Mortality among workers exposed to toluene diisocyanate in the US polyurethane foam industry: Update and exposure-response analyses


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Abstract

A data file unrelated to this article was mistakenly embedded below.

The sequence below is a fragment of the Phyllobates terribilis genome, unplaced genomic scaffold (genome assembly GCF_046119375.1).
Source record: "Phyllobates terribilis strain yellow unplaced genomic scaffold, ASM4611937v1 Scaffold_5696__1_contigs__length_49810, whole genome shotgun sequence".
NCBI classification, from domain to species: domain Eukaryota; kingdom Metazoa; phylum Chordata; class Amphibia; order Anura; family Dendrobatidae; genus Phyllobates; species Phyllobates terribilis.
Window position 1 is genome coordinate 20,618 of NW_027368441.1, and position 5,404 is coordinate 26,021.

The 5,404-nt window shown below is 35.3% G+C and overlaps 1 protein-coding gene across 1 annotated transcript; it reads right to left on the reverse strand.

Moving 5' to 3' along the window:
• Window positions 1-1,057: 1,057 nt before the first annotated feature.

BackgroundMortality among 4,545 toluene diisocyante (TDI)-exposed workers was updated through 2011. The primary outcome of interest was lung cancer.MethodsLife table analyses, including internal analyses by exposure duration and cumulative TDI exposure, were conducted.ResultsCompared with the US population, all cause and all cancer mortality was increased. Lung cancer mortality was increased but was not associated with exposure duration or cumulative TDI exposure. In post hoc analyses, lung cancer mortality was associated with employment duration in finishing jobs, but not in finishing jobs involving cutting polyurethane foam.ConclusionsDermal exposure, in contrast to inhalational exposure, to TDI is expected to be greater in finishing jobs and may play a role in the observed increase in lung cancer mortality. Limitations include the lack of smoking data, uncertainty in the exposure estimates, and exposure estimates that reflected inhalational exposure only. Am. J. Ind. Med. 59:630–643, 2016. Published 2016. This article is a U.S. Government work and is in the public domain in the USA

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